When choosing a rest, make sure you purchase one that is extremely durable and easy to tune.
Choosing a bow is the first of many decisions an archer has to make when setting up a new compound bow. Another important, yet often overlooked, decision is the type of rest that will go on the bow. There are more rests on the market to choose from than there are days in a month, which can make choosing the right one difficult.
For many, price is a major factor playing into the decision making process. Some bowhunters spend the majority of their money on a new bow and scrape together another hundred dollars to buy a few of the needed accessories. If you fall into this category, remember that you can get a great rest without breaking the bank; it just takes a little research to find the right rest with most the features found on high-end rests, but without the high price tag.
When choosing a rest, make sure you purchase one that is extremely durable and easy to tune. An inexpensive, poorly built rest could break in the field, turning a good day of hunting into a bad one. Inexpensive rests can be difficult to tune. The last thing that touches the arrow before it leaves the bow is the rest. Having a good one can help increase your bow's overall forgiveness and accuracy. A good rest combined with an accurate shooter can be a deadly combination.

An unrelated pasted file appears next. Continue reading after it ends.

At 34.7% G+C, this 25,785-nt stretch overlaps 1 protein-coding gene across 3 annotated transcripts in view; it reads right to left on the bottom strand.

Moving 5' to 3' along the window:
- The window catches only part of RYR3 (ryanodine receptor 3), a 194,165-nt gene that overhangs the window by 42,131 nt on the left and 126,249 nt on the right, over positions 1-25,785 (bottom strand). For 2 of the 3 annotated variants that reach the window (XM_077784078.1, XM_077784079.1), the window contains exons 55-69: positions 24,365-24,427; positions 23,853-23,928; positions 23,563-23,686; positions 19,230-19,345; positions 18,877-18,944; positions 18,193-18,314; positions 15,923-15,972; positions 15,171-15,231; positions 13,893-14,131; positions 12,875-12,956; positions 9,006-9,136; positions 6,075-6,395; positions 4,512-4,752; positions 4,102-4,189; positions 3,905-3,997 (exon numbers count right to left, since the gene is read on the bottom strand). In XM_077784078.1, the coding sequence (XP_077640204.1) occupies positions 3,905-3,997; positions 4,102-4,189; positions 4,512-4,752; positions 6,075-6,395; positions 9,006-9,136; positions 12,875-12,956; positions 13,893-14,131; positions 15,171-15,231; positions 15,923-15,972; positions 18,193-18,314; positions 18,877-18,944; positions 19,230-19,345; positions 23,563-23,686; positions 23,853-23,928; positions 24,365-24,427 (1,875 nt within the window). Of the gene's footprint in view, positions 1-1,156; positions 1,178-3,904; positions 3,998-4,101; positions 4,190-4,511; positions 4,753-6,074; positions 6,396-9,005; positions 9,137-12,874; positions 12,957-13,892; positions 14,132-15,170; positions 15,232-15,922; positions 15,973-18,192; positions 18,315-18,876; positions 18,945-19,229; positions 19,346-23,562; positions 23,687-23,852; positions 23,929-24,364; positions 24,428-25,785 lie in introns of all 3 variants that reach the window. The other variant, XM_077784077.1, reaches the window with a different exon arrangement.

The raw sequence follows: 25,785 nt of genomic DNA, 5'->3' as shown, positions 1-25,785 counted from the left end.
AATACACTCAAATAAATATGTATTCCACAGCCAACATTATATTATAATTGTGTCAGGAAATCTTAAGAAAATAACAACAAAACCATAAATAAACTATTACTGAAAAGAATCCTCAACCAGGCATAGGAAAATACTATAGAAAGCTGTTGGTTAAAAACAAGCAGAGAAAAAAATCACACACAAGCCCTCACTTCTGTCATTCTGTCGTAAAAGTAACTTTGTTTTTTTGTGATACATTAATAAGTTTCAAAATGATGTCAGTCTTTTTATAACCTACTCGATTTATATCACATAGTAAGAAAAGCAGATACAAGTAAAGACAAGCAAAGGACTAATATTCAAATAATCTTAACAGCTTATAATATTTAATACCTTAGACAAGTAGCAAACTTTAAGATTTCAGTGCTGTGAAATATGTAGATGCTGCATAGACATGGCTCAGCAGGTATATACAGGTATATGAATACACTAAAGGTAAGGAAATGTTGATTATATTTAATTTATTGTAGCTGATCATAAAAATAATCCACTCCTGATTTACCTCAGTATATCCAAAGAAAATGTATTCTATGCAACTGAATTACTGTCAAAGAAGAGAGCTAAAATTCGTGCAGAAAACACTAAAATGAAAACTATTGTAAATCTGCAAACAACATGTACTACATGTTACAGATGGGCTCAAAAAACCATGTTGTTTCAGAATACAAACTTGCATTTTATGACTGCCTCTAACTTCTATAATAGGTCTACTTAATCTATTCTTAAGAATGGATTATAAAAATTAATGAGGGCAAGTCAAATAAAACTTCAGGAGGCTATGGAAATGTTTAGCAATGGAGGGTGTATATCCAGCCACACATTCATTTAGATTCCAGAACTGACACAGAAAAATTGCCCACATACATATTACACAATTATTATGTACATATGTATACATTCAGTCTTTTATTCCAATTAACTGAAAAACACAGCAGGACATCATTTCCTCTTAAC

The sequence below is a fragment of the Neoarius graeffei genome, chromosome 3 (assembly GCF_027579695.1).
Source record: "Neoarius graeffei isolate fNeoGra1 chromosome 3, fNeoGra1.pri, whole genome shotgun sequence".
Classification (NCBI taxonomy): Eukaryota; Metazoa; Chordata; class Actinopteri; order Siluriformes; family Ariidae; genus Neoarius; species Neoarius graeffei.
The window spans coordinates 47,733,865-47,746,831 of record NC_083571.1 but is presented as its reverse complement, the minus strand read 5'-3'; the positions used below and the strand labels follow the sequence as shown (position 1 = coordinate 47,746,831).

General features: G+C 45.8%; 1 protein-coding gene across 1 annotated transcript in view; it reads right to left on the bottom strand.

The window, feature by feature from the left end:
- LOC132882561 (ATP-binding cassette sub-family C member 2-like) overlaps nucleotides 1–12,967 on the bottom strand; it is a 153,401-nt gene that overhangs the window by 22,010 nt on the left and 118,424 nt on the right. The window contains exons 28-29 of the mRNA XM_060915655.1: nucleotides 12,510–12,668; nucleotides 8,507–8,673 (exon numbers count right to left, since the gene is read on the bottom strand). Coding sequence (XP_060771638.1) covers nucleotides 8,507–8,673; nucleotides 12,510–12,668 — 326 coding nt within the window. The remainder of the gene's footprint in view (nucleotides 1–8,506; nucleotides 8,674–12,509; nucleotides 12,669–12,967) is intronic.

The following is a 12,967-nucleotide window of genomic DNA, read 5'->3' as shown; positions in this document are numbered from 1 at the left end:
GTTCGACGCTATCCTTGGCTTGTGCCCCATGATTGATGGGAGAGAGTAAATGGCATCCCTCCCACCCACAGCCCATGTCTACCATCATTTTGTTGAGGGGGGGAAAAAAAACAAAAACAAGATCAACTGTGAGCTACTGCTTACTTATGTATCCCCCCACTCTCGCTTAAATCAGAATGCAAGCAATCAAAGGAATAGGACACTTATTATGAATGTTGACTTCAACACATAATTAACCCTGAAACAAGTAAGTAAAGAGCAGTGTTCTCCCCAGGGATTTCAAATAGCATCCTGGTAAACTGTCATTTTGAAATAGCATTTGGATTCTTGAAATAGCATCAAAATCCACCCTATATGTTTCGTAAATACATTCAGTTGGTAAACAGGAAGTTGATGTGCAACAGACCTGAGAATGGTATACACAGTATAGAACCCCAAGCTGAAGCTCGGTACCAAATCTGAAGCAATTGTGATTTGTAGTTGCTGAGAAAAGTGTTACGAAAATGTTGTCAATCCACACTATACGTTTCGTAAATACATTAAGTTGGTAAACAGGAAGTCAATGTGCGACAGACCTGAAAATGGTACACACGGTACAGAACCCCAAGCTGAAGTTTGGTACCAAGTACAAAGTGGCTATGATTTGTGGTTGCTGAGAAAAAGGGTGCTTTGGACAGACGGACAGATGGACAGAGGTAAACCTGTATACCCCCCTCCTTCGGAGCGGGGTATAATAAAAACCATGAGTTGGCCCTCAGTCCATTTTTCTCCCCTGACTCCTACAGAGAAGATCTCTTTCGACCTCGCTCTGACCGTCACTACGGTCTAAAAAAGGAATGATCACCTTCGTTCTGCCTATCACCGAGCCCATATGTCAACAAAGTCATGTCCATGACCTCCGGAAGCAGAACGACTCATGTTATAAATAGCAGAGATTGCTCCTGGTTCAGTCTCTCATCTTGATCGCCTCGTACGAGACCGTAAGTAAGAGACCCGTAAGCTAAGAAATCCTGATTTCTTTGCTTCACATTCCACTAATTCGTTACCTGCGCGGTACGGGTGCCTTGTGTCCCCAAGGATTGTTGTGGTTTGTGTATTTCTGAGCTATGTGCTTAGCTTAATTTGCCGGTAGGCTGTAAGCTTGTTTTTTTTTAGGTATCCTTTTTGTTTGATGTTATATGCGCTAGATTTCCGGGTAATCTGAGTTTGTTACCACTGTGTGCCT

Sometimes referred to as fall-away rests, the drop-away has been the most popular selling rest style over the past decade. Dan Evans of Trophy Taker was one of the innovators of the drop-away rest style. Since Trophy Taker appeared on the scene, many quality rest companies have emerged, building drop-away rests that work great and rarely break.
Trophy Taker Pronghorn Fall-Away Arrow Rest
Drop-away rests are very popular because they drop out of the way the moment the arrow is fired. With other styles, as the arrow leaves the rest, the vanes and shaft often come in contact with the rest if it isn't tuned properly, causing the arrow to kick and fly erratically as it leaves the bow. Because of this, many bowhunters use drop-away rests. Tuning them is easy, even for someone who doesn't have a lot of experience.
Over the last several years, many arrow rest companies started making drop-away rests that contain the arrow while the bow is being drawn; some are even built in such a way that they contain the arrow the entire time the arrow is nocked. Some companies that are making such rests include Trophy Taker, Ripcord, G5 Outdoors and Quality Designs. If you are on a tight budget, you may want to consider the Alpine Archery WhisperFlite drop-away rest. Many hunters have fallen in love with this style of rest because they don't have to worry about their arrow falling off the rest when they are trying to draw on an animal. I'm a bowhunter who prefers this style. With a full-containment drop-away rest, it doesn't matter how much I shake; the arrow will always be ready to fire when I get to full draw.